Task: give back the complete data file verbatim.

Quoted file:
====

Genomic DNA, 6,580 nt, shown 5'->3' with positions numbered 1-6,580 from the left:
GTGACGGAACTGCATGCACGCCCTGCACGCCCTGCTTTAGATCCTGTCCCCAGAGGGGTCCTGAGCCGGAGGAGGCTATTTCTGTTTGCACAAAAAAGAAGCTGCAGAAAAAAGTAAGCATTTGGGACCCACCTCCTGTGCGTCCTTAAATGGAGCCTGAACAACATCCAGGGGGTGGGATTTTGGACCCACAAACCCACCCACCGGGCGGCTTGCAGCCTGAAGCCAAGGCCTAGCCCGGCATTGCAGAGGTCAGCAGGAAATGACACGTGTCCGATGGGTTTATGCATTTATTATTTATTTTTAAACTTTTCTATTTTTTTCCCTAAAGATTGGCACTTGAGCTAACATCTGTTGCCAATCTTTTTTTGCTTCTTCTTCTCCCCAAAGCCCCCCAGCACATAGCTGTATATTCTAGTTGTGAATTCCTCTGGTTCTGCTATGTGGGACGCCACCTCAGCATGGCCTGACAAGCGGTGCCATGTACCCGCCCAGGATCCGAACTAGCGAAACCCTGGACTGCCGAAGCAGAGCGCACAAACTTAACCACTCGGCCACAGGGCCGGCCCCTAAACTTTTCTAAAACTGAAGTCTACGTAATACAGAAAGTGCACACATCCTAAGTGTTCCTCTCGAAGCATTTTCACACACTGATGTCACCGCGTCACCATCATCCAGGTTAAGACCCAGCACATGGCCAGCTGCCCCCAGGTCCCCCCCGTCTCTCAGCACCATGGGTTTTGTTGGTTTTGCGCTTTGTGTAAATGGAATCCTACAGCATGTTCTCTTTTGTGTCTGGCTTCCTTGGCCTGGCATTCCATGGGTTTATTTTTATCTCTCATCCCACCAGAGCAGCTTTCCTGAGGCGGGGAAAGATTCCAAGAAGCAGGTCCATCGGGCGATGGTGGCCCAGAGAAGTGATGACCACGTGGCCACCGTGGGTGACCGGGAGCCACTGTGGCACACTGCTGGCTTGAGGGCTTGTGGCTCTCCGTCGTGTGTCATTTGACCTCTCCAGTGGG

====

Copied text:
Genomic DNA, 6,580 nt, shown 5'->3' with positions numbered 1-6,580 from the left:
GTGACGGAACTGCATGCACGCCCTGCACGCCCTGCTTTAGATCCTGTCCCCAGAGGGGTCCTGAGCCGGAGGAGGCTATTTCTGTTTGCACAAAAAAGAAGCTGCAGAAAAAAGTAAGCATTTGGGACCCACCTCCTGTGCGTCCTTAAATGGAGCCTGAACAACATCCAGGGGGTGGGATTTTGGACCCACAAACCCACCCACCGGGCGGCTTGCAGCCTGAAGCCAAGGCCTAGCCCGGCATTGCAGAGGTCAGCAGGAAATGACACGTGTCCGATGGGTTTATGCATTTATTATTTATTTTTAAACTTTTCTATTTTTTTCCCTAAAGATTGGCACTTGAGCTAACATCTGTTGCCAATCTTTTTTTGCTTCTTCTTCTCCCCAAAGCCCCCCAGCACATAGCTGTATATTCTAGTTGTGAATTCCTCTGGTTCTGCTATGTGGGACGCCACCTCAGCATGGCCTGACAAGCGGTGCCATGTACCCGCCCAGGATCCGAACTAGCGAAACCCTGGACTGCCGAAGCAGAGCGCACAAACTTAACCACTCGGCCACAGGGCCGGCCCCTAAACTTTTCTAAAACTGAAGTCTACGTAATACAGAAAGTGCACACATCCTAAGTGTTCCTCTCGAAGCATTTTCACACACTGATGTCACCGCGTCACCATCATCCAGGTTAAGACCCAGCACATGGCCAGCTGCCCCCAGGTCCCCCCCGTCTCTCAGCACCATGGGTTTTGTTGGTTTTGCGCTTTGTGTAAATGGAATCCTACAGCATGTTCTCTTTTGTGTCTGGCTTCCTTGGCCTGGCATTCCATGGGTTTATTTTTATCTCTCATCCCACCAGAGCAGCTTTCCTGAGGCGGGGAAAGATTCCAAGAAGCAGGTCCATCGGGCGATGGTGGCCCAGAGAAGTGATGACCACGTGGCCACCGTGGGTGACCGGGAGCCACTGTGGCACACTGCTGGCTTGAGGGCTTGTGGCTCTCCGTCGTGTGTCATTTGACCTCTCCAGTGGG